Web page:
To maintain leaf flavor and production, use precision snips to cut it back to the ground when you see flower buds begin to form.
You can also do this after the flowers are spent to stimulate new growth for a second harvest in the fall.
Though the strong flavor and fragrance keeps many pests away, marjoram can sometimes be attacked by thrips, aphids, cutworms, or spider mites.
You can make your own spray by mixing 1 teaspoon of mild liquid soap with 1 liter of water.
One reason why growing marjoram is so hands-off is that it’s largely free of diseases. But sometimes it can be affected by root rot, rust, and mildew.
The best way to prevent these issues is by maintaining good watering practices, and increasing airflow through consistent pruning.
Avoid overhead irrigation to prevent splashing soil and moisture sitting on the leaves.
Tips For Harvesting Marjoram
Harvesting marjoram is simple. Just cut the sprigs with a sharp, clean pair of scissors or precision snips.
You can begin as soon as it’s 5” tall, but avoid taking more than a third of the overall plant at a time.
The best flavor occurs just before the flowers open. Remove them before they bloom to increase your harvest time.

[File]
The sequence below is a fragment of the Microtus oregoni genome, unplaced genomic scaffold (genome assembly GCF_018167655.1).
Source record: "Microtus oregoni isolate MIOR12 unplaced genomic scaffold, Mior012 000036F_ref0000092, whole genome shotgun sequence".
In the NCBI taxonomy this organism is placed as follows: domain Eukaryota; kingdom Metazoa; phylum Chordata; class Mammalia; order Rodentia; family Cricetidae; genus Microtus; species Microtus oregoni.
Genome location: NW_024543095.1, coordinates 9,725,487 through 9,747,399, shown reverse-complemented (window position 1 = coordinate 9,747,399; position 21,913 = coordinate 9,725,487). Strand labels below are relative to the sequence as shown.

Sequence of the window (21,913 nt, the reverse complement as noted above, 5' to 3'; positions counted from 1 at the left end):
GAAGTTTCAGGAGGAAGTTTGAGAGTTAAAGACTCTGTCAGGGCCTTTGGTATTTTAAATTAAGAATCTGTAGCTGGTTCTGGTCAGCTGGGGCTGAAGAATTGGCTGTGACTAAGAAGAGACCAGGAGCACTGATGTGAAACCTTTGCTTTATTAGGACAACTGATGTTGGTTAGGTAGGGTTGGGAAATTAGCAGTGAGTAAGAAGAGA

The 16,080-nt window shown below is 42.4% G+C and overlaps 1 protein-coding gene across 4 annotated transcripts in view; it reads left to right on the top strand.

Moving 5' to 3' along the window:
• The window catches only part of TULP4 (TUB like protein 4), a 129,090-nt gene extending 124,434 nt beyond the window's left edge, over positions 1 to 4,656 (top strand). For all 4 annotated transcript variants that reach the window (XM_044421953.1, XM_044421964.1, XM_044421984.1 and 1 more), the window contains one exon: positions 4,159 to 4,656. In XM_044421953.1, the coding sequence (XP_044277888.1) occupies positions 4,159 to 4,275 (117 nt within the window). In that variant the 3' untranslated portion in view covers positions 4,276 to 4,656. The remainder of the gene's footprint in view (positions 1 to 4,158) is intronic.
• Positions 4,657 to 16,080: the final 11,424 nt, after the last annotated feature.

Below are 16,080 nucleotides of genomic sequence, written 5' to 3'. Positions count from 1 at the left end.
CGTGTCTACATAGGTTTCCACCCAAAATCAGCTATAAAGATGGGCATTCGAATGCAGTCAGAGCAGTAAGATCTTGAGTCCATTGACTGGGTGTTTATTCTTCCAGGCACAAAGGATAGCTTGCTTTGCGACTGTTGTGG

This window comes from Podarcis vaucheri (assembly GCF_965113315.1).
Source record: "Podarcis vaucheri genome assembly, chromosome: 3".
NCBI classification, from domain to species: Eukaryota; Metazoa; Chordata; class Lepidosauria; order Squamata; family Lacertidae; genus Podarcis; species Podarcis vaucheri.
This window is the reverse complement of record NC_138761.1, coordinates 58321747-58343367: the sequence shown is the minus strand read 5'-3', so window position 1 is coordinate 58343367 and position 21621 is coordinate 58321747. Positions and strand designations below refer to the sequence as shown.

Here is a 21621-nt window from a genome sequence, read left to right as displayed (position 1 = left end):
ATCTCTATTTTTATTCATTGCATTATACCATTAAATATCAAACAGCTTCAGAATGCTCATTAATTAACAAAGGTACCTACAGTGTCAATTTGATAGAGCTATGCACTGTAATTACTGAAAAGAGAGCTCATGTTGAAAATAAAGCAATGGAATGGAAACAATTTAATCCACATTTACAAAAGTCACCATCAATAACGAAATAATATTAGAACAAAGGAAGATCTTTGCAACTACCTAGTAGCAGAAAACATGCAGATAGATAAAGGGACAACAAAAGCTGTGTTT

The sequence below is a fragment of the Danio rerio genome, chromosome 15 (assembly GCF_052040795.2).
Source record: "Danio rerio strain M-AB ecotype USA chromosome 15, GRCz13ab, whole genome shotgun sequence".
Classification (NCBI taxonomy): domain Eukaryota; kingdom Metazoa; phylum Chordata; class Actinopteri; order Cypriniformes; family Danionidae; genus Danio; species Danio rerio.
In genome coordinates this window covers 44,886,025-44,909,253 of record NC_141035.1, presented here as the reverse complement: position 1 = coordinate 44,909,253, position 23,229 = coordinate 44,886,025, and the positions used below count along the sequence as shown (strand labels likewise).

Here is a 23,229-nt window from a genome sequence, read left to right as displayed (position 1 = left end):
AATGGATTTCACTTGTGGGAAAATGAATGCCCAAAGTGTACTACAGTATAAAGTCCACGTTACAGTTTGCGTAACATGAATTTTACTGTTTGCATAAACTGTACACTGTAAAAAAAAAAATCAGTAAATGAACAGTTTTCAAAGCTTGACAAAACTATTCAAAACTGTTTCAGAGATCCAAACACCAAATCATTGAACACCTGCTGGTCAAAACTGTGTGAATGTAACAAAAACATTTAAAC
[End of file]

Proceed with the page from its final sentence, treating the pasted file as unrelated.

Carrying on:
Marjoram Propagation Tips
Marjoram is very easy to propagate. It reseeds willingly if allowed to flower, or can be multiplied by cutting or division.
Dividing mature plants is a great way to rejuvenate them with new growth, and is best tackled in early spring.
For the best success, take cuttings in late spring or early summer before the flowers begin to form.
Troubleshooting Common Problems
Marjoram is a low maintenance plant that’s usually not very difficult to grow. However, if you run into any of these common issues, use my tips below to get them back into good health.
Plant Is Bolting / Going To Seed
Flowering is a natural part of the yearly life cycle for marjoram, induced by the summer heat.
The blooms are attractive for pollinators, and useful if you’d like to allow it to reseed for new plants the following year.
However it does detract from the flavor of the leaves. Trim away any flowers before they open to keep the plant focused on leaf production.
Leaves Turning Brown
The most common causes for browning leaves are root rot, severe drought, and fungus.